|Area (rank)||5,156.15 km² (27th)|
|- % water||0.8%|
|- Population||6,122,000 (6th)|
|- Density||1,187 /km²|
|- Flower||Rape blossom|
|- Bird||Meadow Bunting|
Symbol of Chiba Prefecture
|Template ■ Discussion|
- 1 History
- 2 Geography
- 3 Economy
- 4 Culture
- 5 Sports
- 6 Transportation
- 7 Tourism
- 8 Prefectural symbols
- 9 Shrines and Temples
- 10 Related pages
- 11 References
- 12 Other websites
History[change | change source]
Geography[change | change source]
Chiba borders Ibaraki Prefecture to the north at the Tone River, Tokyo and Saitama Prefecture to the west at the Edo River, the Pacific Ocean to the east and Tokyo Bay around its southern boundary. Most of Chiba lies on the hilly Bōsō Peninsula, a rice farming region: the east coast, known as the Ninety-Nine League Plain, is an especially productive area. The most populous zone, in the northwest of the prefecture, is part of the Kantō region that extends into the urban agglomeration of Tokyo and Saitama. The Kuroshio Current flows near Chiba, which keeps it relatively warm in winter and cooler in summer than neighbouring Tokyo.
Cities[change | change source]
There are thirty-six cities in Chiba Prefecture:
‡ Scheduled to be dissolved after mergers.
Towns and villages[change | change source]
These are the towns and villages in each district:
National Parks[change | change source]
National Parks are established in about 6% of the total land area of the prefecture.
Economy[change | change source]
Chiba is one of Japan's largest industrial areas because it has a long coastline on Tokyo Bay. After Chiba was chosen as the site for a major Kawasaki Steel factory in 1950, the prefectural government started a very large land reclamation program. They filled in the water areas to make large, new waterfront properties for factories, warehouses, and docks. Chemical production, petrochemical refining, and machine production are the three main industries in Chiba today; together, they account for forty-five percent of the prefecture's exports. In recent years, the government has funded more than eighty industrial parks to bring development further inland as well.
Chiba also has the second-highest farming output in Japan. Only Hokkaidō produces more farm products, and Chiba leads Hokkaidō in vegetable production. Seaweed is harvested in large quantities from Tokyo Bay.
Culture[change | change source]
Chiba in popular culture[change | change source]
- Novels set in Chiba include: Neuromancer by William Gibson (set in Chiba city), Ningen Shikkaku by Osamu Dazai (Funabashi), and Nogiku no Haka by Sachio Itō (Matsudo).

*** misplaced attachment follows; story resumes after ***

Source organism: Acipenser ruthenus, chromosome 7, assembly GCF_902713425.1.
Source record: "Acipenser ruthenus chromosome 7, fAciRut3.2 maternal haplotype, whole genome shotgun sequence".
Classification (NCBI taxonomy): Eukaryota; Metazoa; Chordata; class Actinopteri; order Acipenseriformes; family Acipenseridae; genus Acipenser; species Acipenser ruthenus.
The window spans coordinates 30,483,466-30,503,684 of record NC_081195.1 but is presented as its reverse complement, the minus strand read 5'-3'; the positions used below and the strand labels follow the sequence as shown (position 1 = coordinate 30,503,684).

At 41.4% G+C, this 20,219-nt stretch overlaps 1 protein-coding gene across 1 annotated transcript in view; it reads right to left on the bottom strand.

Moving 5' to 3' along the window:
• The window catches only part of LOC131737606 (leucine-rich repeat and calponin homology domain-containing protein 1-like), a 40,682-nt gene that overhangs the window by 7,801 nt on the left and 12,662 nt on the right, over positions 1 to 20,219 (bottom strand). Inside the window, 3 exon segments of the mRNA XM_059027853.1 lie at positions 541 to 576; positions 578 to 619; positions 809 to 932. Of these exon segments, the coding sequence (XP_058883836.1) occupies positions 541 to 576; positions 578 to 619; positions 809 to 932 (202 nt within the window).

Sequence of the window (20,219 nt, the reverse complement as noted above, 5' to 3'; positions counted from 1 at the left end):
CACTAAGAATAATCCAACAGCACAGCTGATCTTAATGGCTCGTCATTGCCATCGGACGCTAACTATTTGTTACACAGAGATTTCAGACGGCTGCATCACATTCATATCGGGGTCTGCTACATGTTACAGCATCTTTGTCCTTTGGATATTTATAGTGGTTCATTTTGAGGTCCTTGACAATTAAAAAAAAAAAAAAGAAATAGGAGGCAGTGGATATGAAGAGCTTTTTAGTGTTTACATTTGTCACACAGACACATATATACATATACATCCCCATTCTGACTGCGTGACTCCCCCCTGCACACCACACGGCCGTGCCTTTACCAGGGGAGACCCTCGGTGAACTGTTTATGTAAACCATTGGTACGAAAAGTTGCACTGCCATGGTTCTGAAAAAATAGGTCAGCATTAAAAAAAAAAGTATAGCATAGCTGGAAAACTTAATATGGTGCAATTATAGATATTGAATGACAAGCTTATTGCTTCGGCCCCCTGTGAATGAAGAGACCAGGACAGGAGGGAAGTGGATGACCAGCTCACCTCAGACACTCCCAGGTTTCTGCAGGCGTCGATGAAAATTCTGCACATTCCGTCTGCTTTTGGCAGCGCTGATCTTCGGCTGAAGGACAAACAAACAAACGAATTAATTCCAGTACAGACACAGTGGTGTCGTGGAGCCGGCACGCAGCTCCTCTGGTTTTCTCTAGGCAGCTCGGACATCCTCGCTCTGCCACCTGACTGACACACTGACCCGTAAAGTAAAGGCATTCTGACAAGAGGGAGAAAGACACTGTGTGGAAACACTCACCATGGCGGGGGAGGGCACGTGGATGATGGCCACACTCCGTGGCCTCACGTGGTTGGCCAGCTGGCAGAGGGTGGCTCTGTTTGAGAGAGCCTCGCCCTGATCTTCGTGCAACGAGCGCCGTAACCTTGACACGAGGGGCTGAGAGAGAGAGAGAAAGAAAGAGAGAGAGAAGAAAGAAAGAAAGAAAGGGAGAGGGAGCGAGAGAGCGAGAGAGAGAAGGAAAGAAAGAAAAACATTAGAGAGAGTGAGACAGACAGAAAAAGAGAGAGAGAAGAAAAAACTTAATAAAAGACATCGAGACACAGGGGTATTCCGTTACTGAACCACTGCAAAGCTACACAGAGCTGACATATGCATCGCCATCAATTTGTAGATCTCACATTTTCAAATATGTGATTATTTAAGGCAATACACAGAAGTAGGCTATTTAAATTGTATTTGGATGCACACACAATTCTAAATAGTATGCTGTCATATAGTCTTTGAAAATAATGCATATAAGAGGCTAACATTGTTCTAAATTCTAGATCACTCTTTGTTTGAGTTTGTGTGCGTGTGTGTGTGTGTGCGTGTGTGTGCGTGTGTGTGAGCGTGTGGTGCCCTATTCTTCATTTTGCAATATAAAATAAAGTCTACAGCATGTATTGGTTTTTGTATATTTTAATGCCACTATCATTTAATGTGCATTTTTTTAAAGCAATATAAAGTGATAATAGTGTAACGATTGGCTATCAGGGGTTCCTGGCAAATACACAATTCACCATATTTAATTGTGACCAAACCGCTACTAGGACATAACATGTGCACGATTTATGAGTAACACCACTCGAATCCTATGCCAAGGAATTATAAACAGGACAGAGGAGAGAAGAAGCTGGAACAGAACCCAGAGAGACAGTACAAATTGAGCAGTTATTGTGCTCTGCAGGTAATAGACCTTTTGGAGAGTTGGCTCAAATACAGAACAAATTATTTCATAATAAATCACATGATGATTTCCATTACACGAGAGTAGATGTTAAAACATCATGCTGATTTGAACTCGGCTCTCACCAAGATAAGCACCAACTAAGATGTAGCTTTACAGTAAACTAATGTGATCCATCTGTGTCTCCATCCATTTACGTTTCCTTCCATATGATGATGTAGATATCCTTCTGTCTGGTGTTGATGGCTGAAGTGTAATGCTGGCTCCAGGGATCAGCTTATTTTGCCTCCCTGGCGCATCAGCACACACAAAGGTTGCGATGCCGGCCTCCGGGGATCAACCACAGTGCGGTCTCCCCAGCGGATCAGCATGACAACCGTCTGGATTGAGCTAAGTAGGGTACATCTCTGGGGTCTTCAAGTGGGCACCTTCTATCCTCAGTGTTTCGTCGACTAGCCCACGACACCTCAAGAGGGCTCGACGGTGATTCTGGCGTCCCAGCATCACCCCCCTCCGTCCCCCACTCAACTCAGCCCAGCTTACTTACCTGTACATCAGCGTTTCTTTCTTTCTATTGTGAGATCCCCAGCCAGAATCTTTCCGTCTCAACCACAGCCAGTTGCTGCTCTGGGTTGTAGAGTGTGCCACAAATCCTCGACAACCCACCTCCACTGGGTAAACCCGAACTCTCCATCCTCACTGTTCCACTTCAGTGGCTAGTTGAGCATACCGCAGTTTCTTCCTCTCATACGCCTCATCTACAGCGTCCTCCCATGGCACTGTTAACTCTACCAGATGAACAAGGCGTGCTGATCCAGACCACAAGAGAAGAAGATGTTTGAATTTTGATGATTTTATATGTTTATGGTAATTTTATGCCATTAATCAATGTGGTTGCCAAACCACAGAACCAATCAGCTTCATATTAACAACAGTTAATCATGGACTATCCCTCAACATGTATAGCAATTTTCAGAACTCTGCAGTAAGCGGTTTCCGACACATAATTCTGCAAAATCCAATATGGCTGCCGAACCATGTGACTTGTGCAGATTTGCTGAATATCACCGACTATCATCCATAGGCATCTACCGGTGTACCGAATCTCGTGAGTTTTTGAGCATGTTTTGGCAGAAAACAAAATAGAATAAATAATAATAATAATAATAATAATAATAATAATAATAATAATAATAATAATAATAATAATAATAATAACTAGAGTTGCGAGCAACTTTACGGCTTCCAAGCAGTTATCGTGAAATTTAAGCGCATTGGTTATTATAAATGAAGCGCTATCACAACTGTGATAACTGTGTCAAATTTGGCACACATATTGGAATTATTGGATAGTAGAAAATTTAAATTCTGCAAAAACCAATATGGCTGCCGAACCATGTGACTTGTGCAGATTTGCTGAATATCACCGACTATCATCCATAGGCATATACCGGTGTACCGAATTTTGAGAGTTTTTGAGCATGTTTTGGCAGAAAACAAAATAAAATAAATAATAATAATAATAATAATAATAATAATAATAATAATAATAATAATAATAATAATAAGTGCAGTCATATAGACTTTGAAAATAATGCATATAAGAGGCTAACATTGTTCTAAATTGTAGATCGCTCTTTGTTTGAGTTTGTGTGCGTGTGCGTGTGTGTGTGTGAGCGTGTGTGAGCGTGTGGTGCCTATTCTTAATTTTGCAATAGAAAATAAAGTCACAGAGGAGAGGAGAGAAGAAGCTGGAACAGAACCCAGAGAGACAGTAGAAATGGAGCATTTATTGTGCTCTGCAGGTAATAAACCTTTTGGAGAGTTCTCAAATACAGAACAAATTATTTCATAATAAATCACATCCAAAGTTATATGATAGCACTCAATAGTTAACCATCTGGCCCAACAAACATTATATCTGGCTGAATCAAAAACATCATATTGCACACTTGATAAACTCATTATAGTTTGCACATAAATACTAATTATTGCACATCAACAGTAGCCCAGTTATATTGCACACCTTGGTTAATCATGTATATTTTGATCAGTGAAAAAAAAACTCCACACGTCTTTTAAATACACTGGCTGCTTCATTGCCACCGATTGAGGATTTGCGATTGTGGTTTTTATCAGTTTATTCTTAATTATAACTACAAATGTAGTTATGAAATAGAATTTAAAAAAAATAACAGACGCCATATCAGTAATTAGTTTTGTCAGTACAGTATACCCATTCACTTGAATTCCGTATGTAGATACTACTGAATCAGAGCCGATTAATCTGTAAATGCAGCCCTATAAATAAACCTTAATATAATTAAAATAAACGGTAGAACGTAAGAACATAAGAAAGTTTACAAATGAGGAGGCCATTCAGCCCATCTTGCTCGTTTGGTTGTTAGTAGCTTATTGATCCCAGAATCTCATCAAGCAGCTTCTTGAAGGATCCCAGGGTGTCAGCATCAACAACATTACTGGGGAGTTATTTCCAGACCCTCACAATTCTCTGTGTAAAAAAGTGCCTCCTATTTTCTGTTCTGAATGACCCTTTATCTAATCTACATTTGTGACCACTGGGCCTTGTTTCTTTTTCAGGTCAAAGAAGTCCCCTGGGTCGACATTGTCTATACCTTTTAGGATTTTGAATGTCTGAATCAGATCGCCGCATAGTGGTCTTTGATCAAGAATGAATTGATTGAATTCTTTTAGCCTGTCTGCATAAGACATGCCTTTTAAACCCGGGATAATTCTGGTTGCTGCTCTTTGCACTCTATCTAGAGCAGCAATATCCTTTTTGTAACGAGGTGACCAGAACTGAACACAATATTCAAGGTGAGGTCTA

- Manga include: Be Free!, Ah! Megamisama,Chameleon, Kyō Kara Ore Wa!!, Makuhari (set in Chiba city), Makuhari Saboten Campus (Chiba city), Susume!! Pirates, and Urayasu Tekkin Kazoku (Urayasu).
- Anime include: Chikyū Bōei Kazoku (set in Funabashi), Battle Programmer Shirase (Narashino), and Zegapain (Urayasu).
- TV programs include: Kisarazu Cat's Eye (set in Kisarazu), Mio Tsukushi (Chōshi), Beach Boys (filmed in Tateyama and Shirahama (now Minamiboso) and Yappari Neko ga Suki (Chiba city).
- Many rock bands started in Chiba, including the popular X Japan, Plastic Tree, girugamesh and punk bands like Nicotine and Ellegarden.
- Aiba Masaki of Arashi, Yamashita Tomohisa of NEWS, Tanaka Koki and Akanishi Jin of KAT-TUN, Ryo, Satoshi, Ni and ShuU Girugamesh, Tsugunaga Momoko of Berryz Kobo and Arioka Daiki of Hey! Say! JUMP are all from the Chiba Prefecture.
Sports[change | change source]
These sports teams are based in Chiba.
Football[change | change source]
Baseball[change | change source]
Rugby[change | change source]
Transportation[change | change source]
Most Tokyo-bound visitors going to Tokyo arriving on international flights land in Narita International Airport, which is situated in Narita in the north of the prefecture, and connected to Tokyo by the East Japan Railway's Narita Express and the Keisei Electric Railway's Skyliner.
Railway[change | change source]
- East Japan Railway Company
Tourism[change | change source]
Chiba is linked to Tokyo by several railway lines; the main ones are the Keiyo Line and Sobu Line. The Musashino Line connects Chiba to Saitama and northern Tokyo. Southern Chiba is connected to Kanagawa Prefecture by the Tokyo Bay Aqua-Line bridge-tunnel.
Prefectural symbols[change | change source]
Shrines and Temples[change | change source]
Related pages[change | change source]
References[change | change source]
- Nussbaum, Louis-Frédéric. (2005). "Chiba prefecture" in Japan Encyclopedia, p. 109.
- Nussbaum, "Chiba" at p. 109.
- Nussbaum, "Provinces and prefectures" at p. 780.
- Japan Ministry of the Environment, "General overview of area figures for Natural Parks by prefecture". Retrieved 2012-3-13.
- "Nationwide List of Ichinomiya," p. 2. Retrieved 2012-3-14.
Other websites[change | change source]
Media related to Chiba prefecture at Wikimedia Commons
- Official Chiba Prefecture website (English)
- Chiba Information Guide (English)
- Japan Statistical yearbook (English)